Which makes the ending almost unbearably heartbreaking. Some may take issue with Dani’s demise – is it yet another case of the unfortunate Bury Your Gays trope? – but in the context of the story, it works. That doesn’t make it any less tragic, though, and there’s an oppressive melancholy that settles over the final moments of Bly Manor.
As much as I loved Hill House, I’ll contend that the final episode tipped into schmaltzy territory, and I wasn’t very happy with how they altered Shirley Jackson’s famous “whatever walked there, walked alone” line into the cringeworthy “those who walk there, walk together.” Bly Manor, in sharp contrast, is the complete opposite. While the episodes that come before its finale aren’t as good as Hill House, it sticks the landing perfectly, closing the story on a far-less-positive note. Yes, the show gives us a sweet final image of Dani’s ghostly hand on Jamie’s shoulder as she sleeps. But Dani is still gone – just as Hannah is gone, and Rebecca, all the other unfortunate souls lost at Bly. With its final moments, The Haunting of Bly Manor is reminding us that life is fleeting. That none of us really gets a happy ending. We only get happy moments. Some of those moments may stretch on for years – decades, even. But eventually, they will end, our bodies will return to the dust, and our spirits will go off to wherever it is spirits go – assuming they go anywhere. It’s an ending tailor-made to emotionally destroy you, and it works oh so well that I can only respect it while also comically blowing my nose after weeping so damn much.
The Haunting of Bly Manor has a serious pacing problem. Over the course of its nine episodes, I never grew tired of The Haunting of Hill House. I was never in a hurry for the story to wrap itself up. As far as I was concerned, Hill House could stretch on as long as it wanted to. I can’t say the same for Bly, which jumps around in time so much that it begins to grow tedious.
Shifting timelines is a Mike Flanagan staple – he did it notably in Occulus, and Bly Manor cuts back and forth between past and present as well. But Bly‘s digressions into the past all feel like filler. The fact of the matter is that while I was invested in the story of every member of the Crane family in Hill House, I was indifferent to most of the supporting players of Bly. The episode focusing on Henry’s doppelganger is perhaps the worst offender here. Henry Thomas’ performance is fine, but watching the actor bicker with himself for almost a full hour stops the show’s momentum in its tracks.
Bly Manor is primarily pulling inspiration from Turn of the Screw, but that story – and its several film adaptations, most notably The Innocents – is a story of seclusion. The nanny in that story is alone with the children and Mrs. Gross in the big, sprawling estate – which makes things all the more disturbing when she starts spotting ghostly figures. In Bly Manor, however, Dani is constantly surrounded by people. It robs the show of its potential for horror, and saps away some of the story’s strength. It’s hard for us to be so concerned for Dani when she’s forever in the company of other adults and not just mischievous children who may or may not be playing mind games with her.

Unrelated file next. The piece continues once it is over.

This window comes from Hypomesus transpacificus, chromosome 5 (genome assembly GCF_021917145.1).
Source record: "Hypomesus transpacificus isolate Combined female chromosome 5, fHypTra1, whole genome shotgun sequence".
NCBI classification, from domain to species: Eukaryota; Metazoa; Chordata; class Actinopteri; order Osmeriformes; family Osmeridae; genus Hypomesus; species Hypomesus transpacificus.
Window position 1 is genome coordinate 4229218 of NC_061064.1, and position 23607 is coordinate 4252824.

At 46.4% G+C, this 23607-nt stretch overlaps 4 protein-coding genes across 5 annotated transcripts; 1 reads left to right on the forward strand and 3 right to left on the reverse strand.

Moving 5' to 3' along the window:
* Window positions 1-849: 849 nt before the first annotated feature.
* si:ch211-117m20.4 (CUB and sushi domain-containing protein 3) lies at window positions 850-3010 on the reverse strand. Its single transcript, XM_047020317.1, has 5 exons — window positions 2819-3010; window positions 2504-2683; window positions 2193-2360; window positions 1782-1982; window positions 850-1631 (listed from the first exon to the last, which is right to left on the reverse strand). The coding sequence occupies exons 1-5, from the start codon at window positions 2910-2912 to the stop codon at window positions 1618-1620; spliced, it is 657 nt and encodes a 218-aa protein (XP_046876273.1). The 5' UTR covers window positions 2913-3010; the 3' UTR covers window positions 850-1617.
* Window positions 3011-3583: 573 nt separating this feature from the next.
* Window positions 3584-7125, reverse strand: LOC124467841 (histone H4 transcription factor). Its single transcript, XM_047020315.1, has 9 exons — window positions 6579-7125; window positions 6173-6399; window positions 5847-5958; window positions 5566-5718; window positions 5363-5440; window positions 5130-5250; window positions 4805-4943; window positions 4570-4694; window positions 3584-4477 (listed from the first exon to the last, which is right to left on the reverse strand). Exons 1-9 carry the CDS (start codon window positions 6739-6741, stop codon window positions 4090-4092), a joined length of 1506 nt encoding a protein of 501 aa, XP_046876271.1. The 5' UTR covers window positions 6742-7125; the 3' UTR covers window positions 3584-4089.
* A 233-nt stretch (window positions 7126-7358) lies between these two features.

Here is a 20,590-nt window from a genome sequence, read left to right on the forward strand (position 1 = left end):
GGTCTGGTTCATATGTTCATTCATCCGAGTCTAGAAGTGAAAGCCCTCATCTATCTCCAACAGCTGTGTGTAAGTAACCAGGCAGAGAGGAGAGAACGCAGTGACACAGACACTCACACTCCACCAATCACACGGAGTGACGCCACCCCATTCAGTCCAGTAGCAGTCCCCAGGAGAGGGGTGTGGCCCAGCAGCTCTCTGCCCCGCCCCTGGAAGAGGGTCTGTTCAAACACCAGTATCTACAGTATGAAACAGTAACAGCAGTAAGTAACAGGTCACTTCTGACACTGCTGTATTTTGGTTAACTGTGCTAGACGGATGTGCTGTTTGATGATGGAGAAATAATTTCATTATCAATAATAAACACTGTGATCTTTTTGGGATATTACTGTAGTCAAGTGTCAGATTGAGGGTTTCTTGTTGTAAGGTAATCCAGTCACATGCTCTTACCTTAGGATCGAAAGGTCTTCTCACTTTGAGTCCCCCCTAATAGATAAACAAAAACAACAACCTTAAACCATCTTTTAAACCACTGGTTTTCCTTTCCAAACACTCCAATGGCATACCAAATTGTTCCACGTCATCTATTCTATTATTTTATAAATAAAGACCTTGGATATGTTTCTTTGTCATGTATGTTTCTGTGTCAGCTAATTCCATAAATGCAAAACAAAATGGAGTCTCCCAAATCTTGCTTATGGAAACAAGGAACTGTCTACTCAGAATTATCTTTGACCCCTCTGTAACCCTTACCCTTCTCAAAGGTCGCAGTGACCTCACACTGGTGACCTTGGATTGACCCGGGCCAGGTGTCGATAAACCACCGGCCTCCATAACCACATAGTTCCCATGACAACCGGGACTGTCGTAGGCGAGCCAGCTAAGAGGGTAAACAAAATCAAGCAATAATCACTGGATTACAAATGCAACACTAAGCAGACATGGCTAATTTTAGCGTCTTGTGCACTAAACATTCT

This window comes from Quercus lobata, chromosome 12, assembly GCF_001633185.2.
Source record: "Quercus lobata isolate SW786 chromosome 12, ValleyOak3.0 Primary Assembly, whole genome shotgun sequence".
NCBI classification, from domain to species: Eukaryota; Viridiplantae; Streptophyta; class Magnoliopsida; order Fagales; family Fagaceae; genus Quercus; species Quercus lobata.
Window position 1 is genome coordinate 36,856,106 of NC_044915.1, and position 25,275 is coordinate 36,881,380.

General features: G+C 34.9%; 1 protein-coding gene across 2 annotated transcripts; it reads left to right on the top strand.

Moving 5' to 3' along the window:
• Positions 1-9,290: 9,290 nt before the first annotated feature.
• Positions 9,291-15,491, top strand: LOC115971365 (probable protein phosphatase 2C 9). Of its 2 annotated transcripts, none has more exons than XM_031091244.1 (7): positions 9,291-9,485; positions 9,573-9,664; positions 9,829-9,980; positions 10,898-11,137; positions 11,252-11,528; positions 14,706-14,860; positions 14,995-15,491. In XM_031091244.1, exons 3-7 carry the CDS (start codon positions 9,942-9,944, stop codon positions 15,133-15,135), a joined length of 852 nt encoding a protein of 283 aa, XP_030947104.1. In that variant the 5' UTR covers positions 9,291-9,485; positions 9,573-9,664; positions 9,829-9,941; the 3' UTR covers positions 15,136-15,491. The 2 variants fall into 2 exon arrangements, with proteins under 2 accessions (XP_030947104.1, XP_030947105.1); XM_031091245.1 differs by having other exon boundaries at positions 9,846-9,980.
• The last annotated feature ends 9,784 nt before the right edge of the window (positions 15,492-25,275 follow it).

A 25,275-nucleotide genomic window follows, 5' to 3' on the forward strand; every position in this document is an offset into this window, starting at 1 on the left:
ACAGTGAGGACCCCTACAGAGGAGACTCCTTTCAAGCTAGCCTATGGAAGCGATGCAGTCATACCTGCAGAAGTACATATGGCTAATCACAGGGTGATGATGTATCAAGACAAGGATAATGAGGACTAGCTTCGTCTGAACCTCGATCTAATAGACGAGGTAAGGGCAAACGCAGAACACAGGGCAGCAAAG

I can’t help but think that ultimately, Bly Manor would’ve worked better as a film rather than a series. There’s such great material here, and it’s frequently getting lost in the shuffle. Even a shorter season – say 6 episodes instead of 9 – could’ve helped things out. Did we really need an entire flashback episode to show us where the Lady in the Lake came from? I’ve seen some people trying to compare that episode – episode 8, “The Romance of Certain Old Clothes” – to Hill House‘s game-changing sixth episode “Two Storms,” and that comparison isn’t warranted at all. Sure, it’s neat that “The Romance of Certain Old Clothes” is in black and white, but…so what?
TV, like film, is a collaborative art, and it takes many people working behind-the-scenes to make things happen. But Hill House had the benefit of having Mike Flanagan behind the camera for every episode. With Bly, Flanagan only directs the premiere. And while the directors working this season – Yolanda Ramke & Ben Howling (Cargo), Ciarán Foy (Sinister 2), Liam Gavin (A Dark Song), E. L. Katz (Channel Zero), and Axelle Carolyn (Tales of Halloween) – all do good work here, I still yearned for one authoritative voice guiding the narrative. Had Flanagan – or even another filmmaker on the list – helmed all the episodes this season, the full narrative might feel less jumbled and more guided.
The pros seem to far outweigh the cons in Bly Manor, but it’s hard to shake of the disappointment. Perhaps if I had been able to completely divorce myself from memories of Hill House I’d be more won over by Bly‘s charms. But different story or not, Bly clearly inhabits the same galaxy as Hill House, and separating the two is easier said than done. I hope Flanagan’s experiment continues into a third season – lord knows there are plenty of ghost stories to adapt. But I also hope that next time more of that Hill House magic returns. That would be perfectly splendid.